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## Area and circumference of circles

Current time:0:00Total duration:1:53

# Finding circumference of a circle when given the area

CCSS Math: 7.G.B.4

## Video transcript

If we know some circle
has an area of 36pi-- so it has an area
of 36pi-- can we figure out what the
circumference of this circle is? And I encourage you
to pause this video, and try to think
about that question. Well, from the area, we could
figure out what the radius is, and then from that
radius, we can figure out what its circumference is. So we know that the
area, which is 36pi, is equal to pi r squared. And so if you look at it on
both sides of this equation, if we divide-- let me rewrite
it so it's a little bit clearer in a different color. So we could set up an equation
pi r squared is equal to 36pi. Now, if we want to
solve for the radius the first thing that
we might want to do is divide both sides by pi. Then, we're left with r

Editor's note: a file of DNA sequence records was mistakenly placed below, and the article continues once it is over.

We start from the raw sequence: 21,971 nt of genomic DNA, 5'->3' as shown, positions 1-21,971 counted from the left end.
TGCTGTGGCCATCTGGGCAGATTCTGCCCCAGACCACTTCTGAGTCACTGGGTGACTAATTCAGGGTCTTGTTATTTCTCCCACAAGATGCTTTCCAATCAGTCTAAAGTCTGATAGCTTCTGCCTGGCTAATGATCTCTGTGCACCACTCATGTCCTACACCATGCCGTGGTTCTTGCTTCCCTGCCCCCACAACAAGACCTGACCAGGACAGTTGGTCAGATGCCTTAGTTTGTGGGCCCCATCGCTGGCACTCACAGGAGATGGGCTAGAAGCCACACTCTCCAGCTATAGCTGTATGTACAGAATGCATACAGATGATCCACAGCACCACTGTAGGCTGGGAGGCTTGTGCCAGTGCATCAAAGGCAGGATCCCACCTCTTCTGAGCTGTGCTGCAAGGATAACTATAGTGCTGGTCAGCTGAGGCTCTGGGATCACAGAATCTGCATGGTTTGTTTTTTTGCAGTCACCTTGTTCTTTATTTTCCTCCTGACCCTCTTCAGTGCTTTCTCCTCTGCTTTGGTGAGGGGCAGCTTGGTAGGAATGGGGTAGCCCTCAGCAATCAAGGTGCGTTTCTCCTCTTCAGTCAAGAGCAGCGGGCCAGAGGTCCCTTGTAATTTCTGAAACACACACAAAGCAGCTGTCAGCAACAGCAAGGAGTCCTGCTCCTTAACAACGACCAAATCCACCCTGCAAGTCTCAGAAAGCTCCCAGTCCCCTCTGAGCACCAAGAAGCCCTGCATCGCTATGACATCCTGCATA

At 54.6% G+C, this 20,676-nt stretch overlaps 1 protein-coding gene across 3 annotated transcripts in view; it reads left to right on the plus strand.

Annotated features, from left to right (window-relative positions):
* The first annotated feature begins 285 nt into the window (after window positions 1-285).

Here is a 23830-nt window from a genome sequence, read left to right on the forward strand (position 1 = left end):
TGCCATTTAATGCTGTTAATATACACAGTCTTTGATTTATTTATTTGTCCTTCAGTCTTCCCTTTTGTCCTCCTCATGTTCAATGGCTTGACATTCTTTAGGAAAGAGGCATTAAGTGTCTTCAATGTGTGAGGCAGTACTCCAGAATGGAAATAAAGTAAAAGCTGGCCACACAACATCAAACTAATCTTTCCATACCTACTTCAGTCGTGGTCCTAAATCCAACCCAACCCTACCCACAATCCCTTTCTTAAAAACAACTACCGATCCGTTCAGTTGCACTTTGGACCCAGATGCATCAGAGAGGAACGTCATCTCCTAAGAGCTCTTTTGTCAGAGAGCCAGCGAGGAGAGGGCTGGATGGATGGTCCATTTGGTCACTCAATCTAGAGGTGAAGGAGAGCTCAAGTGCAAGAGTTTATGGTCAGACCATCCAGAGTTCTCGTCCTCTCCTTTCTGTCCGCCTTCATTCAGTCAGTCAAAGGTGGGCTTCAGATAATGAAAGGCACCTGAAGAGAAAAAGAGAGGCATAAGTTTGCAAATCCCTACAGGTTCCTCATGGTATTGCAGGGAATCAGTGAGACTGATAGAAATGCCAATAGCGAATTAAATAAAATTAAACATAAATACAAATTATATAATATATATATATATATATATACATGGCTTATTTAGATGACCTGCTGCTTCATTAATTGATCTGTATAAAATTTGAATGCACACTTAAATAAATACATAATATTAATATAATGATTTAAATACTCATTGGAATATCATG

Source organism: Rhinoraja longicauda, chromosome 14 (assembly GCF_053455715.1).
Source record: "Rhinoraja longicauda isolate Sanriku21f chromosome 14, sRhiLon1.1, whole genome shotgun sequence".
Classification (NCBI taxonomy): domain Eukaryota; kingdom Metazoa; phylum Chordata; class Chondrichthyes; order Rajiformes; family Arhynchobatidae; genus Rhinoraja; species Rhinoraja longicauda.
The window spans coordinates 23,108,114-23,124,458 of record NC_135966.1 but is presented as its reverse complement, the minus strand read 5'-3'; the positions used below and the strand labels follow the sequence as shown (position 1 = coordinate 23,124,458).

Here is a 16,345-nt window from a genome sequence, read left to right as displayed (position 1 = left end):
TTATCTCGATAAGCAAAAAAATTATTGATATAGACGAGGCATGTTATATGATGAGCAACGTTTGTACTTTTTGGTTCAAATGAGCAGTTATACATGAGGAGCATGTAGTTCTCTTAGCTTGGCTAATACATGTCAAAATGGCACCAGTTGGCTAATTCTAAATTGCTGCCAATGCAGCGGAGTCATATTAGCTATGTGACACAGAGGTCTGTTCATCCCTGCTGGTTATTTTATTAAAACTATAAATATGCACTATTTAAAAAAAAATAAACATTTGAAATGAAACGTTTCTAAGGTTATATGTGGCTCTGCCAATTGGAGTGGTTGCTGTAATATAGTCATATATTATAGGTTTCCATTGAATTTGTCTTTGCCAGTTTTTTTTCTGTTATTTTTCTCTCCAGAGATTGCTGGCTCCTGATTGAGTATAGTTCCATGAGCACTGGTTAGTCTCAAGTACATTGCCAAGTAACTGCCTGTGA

squared is equal to 36. Now, if we just solve this
as a pure math equation, you might say, OK, we could
take the positive and negative square root of 36. r could be plus
or minus 6, but we need to remember
that r is a distance, so we only care
about the positive. So if we take the principal root
of 36, we get r is equal to 6. From there, we can use this to
figure out the circumference. So the circumference
is equal to 2 pi r. Circumference is
equal to 2 pi r. And in this case,
r is equal to 6. So it's equal to 2
pi times 6, which is going to be equal to 12pi. So that's straightforward,
area 36pi, we leverage pi r squared to figure out
that the radius was 6, and then from that we
were able to figure out that the circumference was 12pi.